Christian Military Culture
Medieval Christian armies mainly comprised two types of forces: the cavalry (mostly nobles, but including commoner knights from the 10th century on) and the infantry, or peones (peasants). Infantry only went to war if needed, which was not frequent. In an atmosphere of constant conflict, warfare and daily life were strongly intertwined during this period. These armies reflected the need for society to be on constant alert during the first chapters of the Reconquista. These forces were capable of moving long distances in short times.
Christian Cavalry and Infantry
Cavalry tactics in Hispania involved knights approaching the enemy, throwing javelins, then withdrawing to a safe distance before commencing another assault. Once the enemy formation was sufficiently weakened, the knights charged with thrusting spears (lances did not arrive in Hispania until the 11th century). There were three types of knights (caballeros): royal knights, noble knights (caballeros hidalgos), and commoner knights (caballeros villanos, or “mounted soldier from a villa”). Royal knights were mainly nobles with a close relationship with the king, and thus claimed a direct Gothic inheritance.
Royal knights in the early stages of the Reconquista were equipped with mail hauberk, kite shield, a long sword (designed to fight from the horse), javelins, spears and an axe. Noble knights came from the ranks of the infanzones or lower nobles, whereas the commoner knights were not noble but were wealthy enough to afford a horse. Uniquely in Europe, these horsemen comprised a militia cavalry force with no feudal links, being under the sole control of the king or the count of Castile because of fueros (charters) with the crown. Both noble and common knights wore padded armour and carried javelins, spears and round-tasselled shield (influenced by Moorish shields), as well as a sword.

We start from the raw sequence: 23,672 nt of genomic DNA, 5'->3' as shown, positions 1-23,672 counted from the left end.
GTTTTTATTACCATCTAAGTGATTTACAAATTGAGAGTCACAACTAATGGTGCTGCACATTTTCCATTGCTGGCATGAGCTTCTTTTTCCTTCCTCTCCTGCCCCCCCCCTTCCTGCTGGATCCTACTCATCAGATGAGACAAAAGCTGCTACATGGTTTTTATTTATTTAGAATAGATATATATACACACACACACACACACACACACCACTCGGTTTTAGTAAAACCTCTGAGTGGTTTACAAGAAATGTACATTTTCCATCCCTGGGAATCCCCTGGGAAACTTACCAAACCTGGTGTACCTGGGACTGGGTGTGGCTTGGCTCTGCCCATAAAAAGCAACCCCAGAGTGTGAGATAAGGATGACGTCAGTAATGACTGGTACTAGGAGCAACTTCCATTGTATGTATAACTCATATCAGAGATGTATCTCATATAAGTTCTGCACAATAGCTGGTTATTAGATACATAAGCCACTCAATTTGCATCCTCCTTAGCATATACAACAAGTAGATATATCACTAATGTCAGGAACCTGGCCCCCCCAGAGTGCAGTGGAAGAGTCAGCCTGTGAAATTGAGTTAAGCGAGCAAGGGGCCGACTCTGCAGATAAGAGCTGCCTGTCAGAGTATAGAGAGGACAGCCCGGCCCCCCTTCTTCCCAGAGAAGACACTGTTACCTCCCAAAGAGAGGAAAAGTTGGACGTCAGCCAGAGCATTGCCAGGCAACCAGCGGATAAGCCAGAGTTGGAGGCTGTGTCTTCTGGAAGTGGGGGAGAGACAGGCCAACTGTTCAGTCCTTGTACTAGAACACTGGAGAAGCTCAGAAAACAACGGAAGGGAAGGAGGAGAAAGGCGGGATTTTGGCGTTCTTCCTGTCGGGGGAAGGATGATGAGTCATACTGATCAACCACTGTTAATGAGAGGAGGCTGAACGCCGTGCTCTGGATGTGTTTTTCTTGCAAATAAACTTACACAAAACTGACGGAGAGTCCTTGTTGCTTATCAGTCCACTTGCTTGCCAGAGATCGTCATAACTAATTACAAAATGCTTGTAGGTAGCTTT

The peones were peasants who went to battle in service of their feudal lord. Poorly equipped, with bows and arrows, spears and short swords, they were mainly used as auxiliary troops. Their function in battle was to contain the enemy troops until the cavalry arrived and to block the enemy infantry from charging the knights. The longbow, the composite bow, and the crossbow were the basic types of bows and were especially popular in the infantry.
In the early Middle Ages in Hispania, armour was typically made of leather, with iron scales. Head protections consisted of a round helmet with nose protector (influenced by the designs used by Vikings, who attacked during the 8th and 9th centuries) and a chain mail headpiece. Shields were often round or kidney-shaped, except for the kite-shaped designs used by the royal knights. Usually adorned with geometric designs, crosses or tassels, shields were made out of wood and had a leather cover.
Steel swords were the most common weapon. The cavalry used long double-edged swords and the infantry short, single-edged ones. Guards were either semicircular or straight, but always highly ornamented with geometrical patterns. Spears and javelins were up to 1.5 metres long and had an iron tip. The double-axe – made of iron, 30 cm long, and possessing an extremely sharp edge – was designed to be equally useful as a thrown weapon or in close combat. Maces and hammers were not common, but some specimens have remained and are thought to have been used by members of the cavalry.